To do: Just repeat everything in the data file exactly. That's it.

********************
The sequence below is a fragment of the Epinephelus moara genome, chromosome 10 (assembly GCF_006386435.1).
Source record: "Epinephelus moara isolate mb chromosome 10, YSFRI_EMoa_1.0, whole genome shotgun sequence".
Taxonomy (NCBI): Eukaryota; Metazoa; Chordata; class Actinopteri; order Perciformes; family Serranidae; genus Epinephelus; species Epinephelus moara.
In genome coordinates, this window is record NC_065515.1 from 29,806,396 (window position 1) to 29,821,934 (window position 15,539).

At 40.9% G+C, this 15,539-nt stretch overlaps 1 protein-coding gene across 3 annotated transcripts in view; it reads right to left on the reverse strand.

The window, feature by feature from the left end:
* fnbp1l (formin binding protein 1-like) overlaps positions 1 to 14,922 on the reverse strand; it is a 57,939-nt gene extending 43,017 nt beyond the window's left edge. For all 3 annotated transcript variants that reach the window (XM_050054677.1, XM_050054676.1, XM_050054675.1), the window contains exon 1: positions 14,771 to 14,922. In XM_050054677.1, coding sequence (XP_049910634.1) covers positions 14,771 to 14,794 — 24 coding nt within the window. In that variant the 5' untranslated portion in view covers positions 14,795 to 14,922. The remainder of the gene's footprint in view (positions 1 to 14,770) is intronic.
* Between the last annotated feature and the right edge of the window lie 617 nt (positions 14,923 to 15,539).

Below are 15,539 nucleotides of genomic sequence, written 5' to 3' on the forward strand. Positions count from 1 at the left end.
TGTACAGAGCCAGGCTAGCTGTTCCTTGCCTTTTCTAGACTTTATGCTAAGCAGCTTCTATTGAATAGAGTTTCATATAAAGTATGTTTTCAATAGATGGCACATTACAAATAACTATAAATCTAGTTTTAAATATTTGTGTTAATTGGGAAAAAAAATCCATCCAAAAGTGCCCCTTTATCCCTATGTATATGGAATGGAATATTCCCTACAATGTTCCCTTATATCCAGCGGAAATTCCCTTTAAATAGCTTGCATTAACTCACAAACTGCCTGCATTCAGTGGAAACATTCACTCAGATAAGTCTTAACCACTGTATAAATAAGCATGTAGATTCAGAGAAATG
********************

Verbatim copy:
The sequence below is a fragment of the Epinephelus moara genome, chromosome 10 (assembly GCF_006386435.1).
Source record: "Epinephelus moara isolate mb chromosome 10, YSFRI_EMoa_1.0, whole genome shotgun sequence".
Taxonomy (NCBI): Eukaryota; Metazoa; Chordata; class Actinopteri; order Perciformes; family Serranidae; genus Epinephelus; species Epinephelus moara.
In genome coordinates, this window is record NC_065515.1 from 29,806,396 (window position 1) to 29,821,934 (window position 15,539).

At 40.9% G+C, this 15,539-nt stretch overlaps 1 protein-coding gene across 3 annotated transcripts in view; it reads right to left on the reverse strand.

The window, feature by feature from the left end:
* fnbp1l (formin binding protein 1-like) overlaps positions 1 to 14,922 on the reverse strand; it is a 57,939-nt gene extending 43,017 nt beyond the window's left edge. For all 3 annotated transcript variants that reach the window (XM_050054677.1, XM_050054676.1, XM_050054675.1), the window contains exon 1: positions 14,771 to 14,922. In XM_050054677.1, coding sequence (XP_049910634.1) covers positions 14,771 to 14,794 — 24 coding nt within the window. In that variant the 5' untranslated portion in view covers positions 14,795 to 14,922. The remainder of the gene's footprint in view (positions 1 to 14,770) is intronic.
* Between the last annotated feature and the right edge of the window lie 617 nt (positions 14,923 to 15,539).

Below are 15,539 nucleotides of genomic sequence, written 5' to 3' on the forward strand. Positions count from 1 at the left end.
TGTACAGAGCCAGGCTAGCTGTTCCTTGCCTTTTCTAGACTTTATGCTAAGCAGCTTCTATTGAATAGAGTTTCATATAAAGTATGTTTTCAATAGATGGCACATTACAAATAACTATAAATCTAGTTTTAAATATTTGTGTTAATTGGGAAAAAAAATCCATCCAAAAGTGCCCCTTTATCCCTATGTATATGGAATGGAATATTCCCTACAATGTTCCCTTATATCCAGCGGAAATTCCCTTTAAATAGCTTGCATTAACTCACAAACTGCCTGCATTCAGTGGAAACATTCACTCAGATAAGTCTTAACCACTGTATAAATAAGCATGTAGATTCAGAGAAATG